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Subsurface and nighttime behaviour of pantropical spotted dolphins in Hawai'i

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Pantropical spotted dolphins (Stenella attenuata) are found in both pelagic waters and around oceanic islands. A variety of differences exist between populations in these types of areas, including average group sizes, extent of movements, and frequency of multi-species associations. Diving and nighttime behaviour of pantropical spotted dolphins were studied near the islands of Maui and Lana'i, Hawai'i, in 1999. Suction-cup-attached time–depth recorder/VHF-radio tags were deployed on six dolphins for a total of 29 h. Rates of movements of tagged dolphins were substantially lower than reported in pelagic waters. Average diving depths and durations were shallower and shorter than reported for other similar-sized odontocetes but were similar to those reported in a study of pantropical spotted dolphins in the pelagic waters of the eastern tropical Pacific. Dives (defined as >5 m deep) at night were deeper (mean = 57.0 m, SD = 23.5 m, n = 2 individuals, maximum depth 213 m) than during the day (mean = 12.8 m, SD = 2.1 m, n = 4 individuals, maximum depth 122 m), and swim velocity also increased after dark. These results, together with the series of deep dives recorded immediately after sunset, suggest that pantropical spotted dolphins around Hawai'i feed primarily at night on organisms associated with the deep-scattering layer as it rises up to the surface after dark.

Les Dauphins tachetés pantropicaux (Stenella attenuata) fréquentent aussi bien les eaux des zones pélagiques que les eaux qui bordent les îles océaniques. Il existe un certain nombre de différences entre les populations de ces types de milieux, notamment dans le nombre moyen de dauphins par groupe, l'importance des déplacements et la fréquence des associations multispécifiques. Les plongées et les comportements nocturnes des Dauphins tachetés pantropicaux ont été étudiés au large des îles Maui et Lana'i, à Hawai'i, en 1999. Des chronobathymètres/marqueurs radio VHF ont été attachés à six dauphins au moyen de ventouses pendant 29 h au total. Les taux de déplacement des dauphins marqués sont considérablement plus faibles que ceux signalés dans les eaux pélagiques. La profondeur et la durée moyennes des plongées sont moins élevées que celles enregistrées chez des odontocètes de même taille, mais sont semblables à celles observées au cours d'une étude sur les Dauphins tachetés pantropicaux dans les zones pélagiques du Pacifique tropical oriental. Les plongées (de plus de 5 m) sont plus profondes (en moyenne = 57,0 m, écart type = 23,5 m, n = 2 individus, profondeur maximale de 213 m) la nuit que le jour (en moyenne = 12,8 m, écart type = 2,1 m, n = 4 individus, profondeur maximale de 122 m) et la vitesse de la nage augmente également à l'obscurité. Ces résultats, ajoutés à l'observation de plongées profondes immédiatement après le coucher du soleil, indiquent que les Dauphins tachetés pantropicaux se nourrissent surtout la nuit d'organismes associés à la couche diffusante profonde, pendant sa remontée vers la surface la nuit.[Traduit par la Rédaction]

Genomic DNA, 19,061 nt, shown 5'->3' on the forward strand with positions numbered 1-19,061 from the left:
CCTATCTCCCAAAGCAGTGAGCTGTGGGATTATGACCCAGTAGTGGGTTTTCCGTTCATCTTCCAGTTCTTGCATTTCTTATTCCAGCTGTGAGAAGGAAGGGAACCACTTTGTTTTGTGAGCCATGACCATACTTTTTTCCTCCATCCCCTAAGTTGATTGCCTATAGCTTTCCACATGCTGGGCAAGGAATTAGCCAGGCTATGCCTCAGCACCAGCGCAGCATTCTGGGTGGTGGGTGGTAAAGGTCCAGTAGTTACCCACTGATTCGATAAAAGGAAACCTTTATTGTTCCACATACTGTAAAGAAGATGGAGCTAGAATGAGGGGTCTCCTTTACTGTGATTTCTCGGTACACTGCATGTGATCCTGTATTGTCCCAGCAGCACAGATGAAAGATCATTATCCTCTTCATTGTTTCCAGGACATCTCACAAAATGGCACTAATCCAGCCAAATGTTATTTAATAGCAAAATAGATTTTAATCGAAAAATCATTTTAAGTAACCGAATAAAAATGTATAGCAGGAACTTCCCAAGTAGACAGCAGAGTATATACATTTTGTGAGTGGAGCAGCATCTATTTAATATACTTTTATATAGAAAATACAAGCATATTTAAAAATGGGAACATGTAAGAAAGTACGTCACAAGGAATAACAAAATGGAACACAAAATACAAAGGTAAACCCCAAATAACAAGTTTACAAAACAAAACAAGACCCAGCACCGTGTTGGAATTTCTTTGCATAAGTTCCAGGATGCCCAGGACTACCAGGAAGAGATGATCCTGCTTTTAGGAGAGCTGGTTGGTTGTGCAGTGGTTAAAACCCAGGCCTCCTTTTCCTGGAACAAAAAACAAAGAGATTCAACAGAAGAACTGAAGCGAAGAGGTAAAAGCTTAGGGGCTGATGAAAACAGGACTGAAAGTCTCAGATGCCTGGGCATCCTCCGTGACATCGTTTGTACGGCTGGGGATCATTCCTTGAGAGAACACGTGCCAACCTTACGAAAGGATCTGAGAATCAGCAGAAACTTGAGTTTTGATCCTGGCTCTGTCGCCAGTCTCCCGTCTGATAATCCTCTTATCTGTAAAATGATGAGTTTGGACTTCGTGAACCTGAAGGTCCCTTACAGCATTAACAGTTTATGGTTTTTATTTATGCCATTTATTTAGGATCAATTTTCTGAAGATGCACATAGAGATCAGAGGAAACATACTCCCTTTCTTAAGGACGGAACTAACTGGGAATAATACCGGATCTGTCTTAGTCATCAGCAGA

Document Type: Research Article

Publication date: June 1, 2001

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  • Published since 1929, this monthly journal reports on primary research contributed by respected international scientists in the broad field of zoology, including behaviour, biochemistry and physiology, developmental biology, ecology, genetics, morphology and ultrastructure, parasitology and pathology, and systematics and evolution. It also invites experts to submit review articles on topics of current interest.
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